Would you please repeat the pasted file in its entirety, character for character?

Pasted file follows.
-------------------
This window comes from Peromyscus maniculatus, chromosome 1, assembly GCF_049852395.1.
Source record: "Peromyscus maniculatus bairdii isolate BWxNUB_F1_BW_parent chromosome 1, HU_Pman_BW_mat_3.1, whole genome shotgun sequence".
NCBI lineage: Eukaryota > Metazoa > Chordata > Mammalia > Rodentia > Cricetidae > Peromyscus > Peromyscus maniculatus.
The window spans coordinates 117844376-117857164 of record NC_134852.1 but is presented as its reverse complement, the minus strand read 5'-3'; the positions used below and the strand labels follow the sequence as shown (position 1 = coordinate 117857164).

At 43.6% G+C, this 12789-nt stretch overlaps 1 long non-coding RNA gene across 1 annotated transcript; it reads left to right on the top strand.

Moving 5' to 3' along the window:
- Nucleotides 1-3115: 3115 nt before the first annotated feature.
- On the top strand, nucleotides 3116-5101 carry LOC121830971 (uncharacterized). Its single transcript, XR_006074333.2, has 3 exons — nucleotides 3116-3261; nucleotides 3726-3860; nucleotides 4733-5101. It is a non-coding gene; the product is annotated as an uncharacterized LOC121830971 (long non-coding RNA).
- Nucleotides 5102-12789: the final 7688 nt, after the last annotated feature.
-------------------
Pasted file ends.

This window comes from Peromyscus maniculatus, chromosome 1, assembly GCF_049852395.1.
Source record: "Peromyscus maniculatus bairdii isolate BWxNUB_F1_BW_parent chromosome 1, HU_Pman_BW_mat_3.1, whole genome shotgun sequence".
NCBI lineage: Eukaryota > Metazoa > Chordata > Mammalia > Rodentia > Cricetidae > Peromyscus > Peromyscus maniculatus.
The window spans coordinates 117844376-117857164 of record NC_134852.1 but is presented as its reverse complement, the minus strand read 5'-3'; the positions used below and the strand labels follow the sequence as shown (position 1 = coordinate 117857164).

At 43.6% G+C, this 12789-nt stretch overlaps 1 long non-coding RNA gene across 1 annotated transcript; it reads left to right on the top strand.

Moving 5' to 3' along the window:
- Nucleotides 1-3115: 3115 nt before the first annotated feature.
- On the top strand, nucleotides 3116-5101 carry LOC121830971 (uncharacterized). Its single transcript, XR_006074333.2, has 3 exons — nucleotides 3116-3261; nucleotides 3726-3860; nucleotides 4733-5101. It is a non-coding gene; the product is annotated as an uncharacterized LOC121830971 (long non-coding RNA).
- Nucleotides 5102-12789: the final 7688 nt, after the last annotated feature.